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February 3, 2021
Guillermo Gómez-Peña has an obsession with rewriting and restaging so-called “Western Art History” while highlighting colonial legacies of systematic exclusion, demonization and fetishization of Brown, Black, and indigenous bodies.
This live radio keynote from Gómez-Peña challenges contemporary art museum practices and calls for an open discussion regarding radical restructuring from within. The keynote is part of Gómez-Peña’s Mex Files: Audio Art & Strange Poetry from the US/Mexico Border, a year-long series of experimental audio performances presented by Jane Addams Hull-House Museum, Public Media Institute, and the University of Chicago’s Smart Museum of Art as part of Toward Common Cause: Art, Social Change, and the MacArthur Fellows Program at 40. Later in the series, Gómez-Peña will be joined by invited luminaries in the field who will offer their own responses to the Museum of the Future.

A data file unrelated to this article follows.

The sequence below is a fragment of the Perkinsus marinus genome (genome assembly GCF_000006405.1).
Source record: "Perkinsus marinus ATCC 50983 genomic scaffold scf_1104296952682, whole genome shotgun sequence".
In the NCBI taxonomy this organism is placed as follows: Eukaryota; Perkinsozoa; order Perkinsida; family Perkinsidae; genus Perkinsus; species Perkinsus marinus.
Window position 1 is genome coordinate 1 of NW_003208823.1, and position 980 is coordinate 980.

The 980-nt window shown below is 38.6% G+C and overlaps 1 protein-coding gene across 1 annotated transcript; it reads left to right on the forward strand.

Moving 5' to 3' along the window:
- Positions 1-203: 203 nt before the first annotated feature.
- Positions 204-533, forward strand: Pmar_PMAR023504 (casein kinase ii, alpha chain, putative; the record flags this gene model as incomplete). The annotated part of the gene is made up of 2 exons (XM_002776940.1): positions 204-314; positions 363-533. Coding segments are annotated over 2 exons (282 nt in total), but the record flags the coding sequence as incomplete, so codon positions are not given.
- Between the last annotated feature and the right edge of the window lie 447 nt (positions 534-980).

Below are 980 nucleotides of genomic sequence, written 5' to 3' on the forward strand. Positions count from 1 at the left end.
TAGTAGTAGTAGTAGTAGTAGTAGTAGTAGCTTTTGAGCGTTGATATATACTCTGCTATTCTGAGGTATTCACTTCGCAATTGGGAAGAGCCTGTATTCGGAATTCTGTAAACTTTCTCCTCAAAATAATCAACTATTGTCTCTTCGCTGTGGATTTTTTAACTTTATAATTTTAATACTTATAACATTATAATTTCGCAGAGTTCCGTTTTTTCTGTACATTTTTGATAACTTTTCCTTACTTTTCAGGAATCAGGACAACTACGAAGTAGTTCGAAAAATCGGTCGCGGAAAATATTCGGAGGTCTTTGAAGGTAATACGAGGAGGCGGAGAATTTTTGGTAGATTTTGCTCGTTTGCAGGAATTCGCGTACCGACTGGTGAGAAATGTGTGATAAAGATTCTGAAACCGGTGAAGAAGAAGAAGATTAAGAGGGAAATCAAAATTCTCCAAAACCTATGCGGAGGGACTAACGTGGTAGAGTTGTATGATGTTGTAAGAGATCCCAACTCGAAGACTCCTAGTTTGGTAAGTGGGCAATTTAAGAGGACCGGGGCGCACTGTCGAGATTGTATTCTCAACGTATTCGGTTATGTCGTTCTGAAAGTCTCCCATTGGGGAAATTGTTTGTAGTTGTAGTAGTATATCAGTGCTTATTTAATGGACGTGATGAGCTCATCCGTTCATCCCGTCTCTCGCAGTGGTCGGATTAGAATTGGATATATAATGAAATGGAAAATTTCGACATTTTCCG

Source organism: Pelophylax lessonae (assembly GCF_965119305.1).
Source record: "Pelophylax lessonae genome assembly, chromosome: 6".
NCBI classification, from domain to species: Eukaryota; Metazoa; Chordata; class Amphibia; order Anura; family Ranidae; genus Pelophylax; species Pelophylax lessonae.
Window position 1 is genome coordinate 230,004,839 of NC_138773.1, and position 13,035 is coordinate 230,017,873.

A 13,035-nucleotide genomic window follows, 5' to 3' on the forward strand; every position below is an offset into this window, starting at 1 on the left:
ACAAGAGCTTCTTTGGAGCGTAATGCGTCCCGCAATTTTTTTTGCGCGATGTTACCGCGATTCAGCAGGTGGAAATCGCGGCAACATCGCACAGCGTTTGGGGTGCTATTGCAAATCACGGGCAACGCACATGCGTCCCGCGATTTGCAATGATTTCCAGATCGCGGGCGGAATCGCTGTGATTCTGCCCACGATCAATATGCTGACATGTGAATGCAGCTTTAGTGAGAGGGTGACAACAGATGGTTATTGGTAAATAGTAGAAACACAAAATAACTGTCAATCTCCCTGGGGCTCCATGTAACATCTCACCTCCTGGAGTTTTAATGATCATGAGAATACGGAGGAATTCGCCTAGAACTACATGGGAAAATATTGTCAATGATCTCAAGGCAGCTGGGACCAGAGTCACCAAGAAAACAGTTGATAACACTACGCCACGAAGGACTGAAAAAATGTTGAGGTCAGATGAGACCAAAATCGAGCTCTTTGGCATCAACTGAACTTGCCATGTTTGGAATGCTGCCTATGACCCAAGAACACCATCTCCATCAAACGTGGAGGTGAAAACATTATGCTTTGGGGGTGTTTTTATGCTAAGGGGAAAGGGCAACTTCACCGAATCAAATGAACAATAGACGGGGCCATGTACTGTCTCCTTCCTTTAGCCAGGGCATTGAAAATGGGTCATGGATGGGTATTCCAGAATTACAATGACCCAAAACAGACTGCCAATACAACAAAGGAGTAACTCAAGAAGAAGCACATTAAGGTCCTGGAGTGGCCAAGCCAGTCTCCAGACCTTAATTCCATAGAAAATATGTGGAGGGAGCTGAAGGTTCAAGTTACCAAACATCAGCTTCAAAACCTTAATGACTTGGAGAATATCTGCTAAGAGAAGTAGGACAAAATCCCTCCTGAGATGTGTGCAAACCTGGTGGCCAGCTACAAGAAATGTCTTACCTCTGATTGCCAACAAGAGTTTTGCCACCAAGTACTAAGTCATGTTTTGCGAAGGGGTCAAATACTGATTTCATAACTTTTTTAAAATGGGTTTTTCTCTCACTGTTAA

Guillermo Gómez-Peña (Mexico City, 1968) is a performance artist, writer, activist, radical pedagogue and artistic director of the performance troupe La Pocha Nostra. Born in Mexico City, he moved to the US in 1978, and since 1995, his three homes have been San Francisco, Mexico City and the “road.” His performance work and 21 books have contributed to the debates on cultural, generational, and gender diversity, border culture and North-South relations. Gómez-Peña art work has been presented at more than one thousand venues across the US, Canada, Latin America, Europe, Russia, South Africa and Australia. A MacArthur Fellow, USA Artists Fellow, and a Bessie, Guggenheim, and American Book Award winner, he is a regular contributor to newspapers and magazines in the US, Mexico, and Europe. Gómez-Peña is currently a Patron for the London-based Live Art Development Agency, and a Senior Fellow in the Hemispheric Institute of Performance and Politics. For Gómez-Peña’s archive of performance visit guillermogomezpena.com.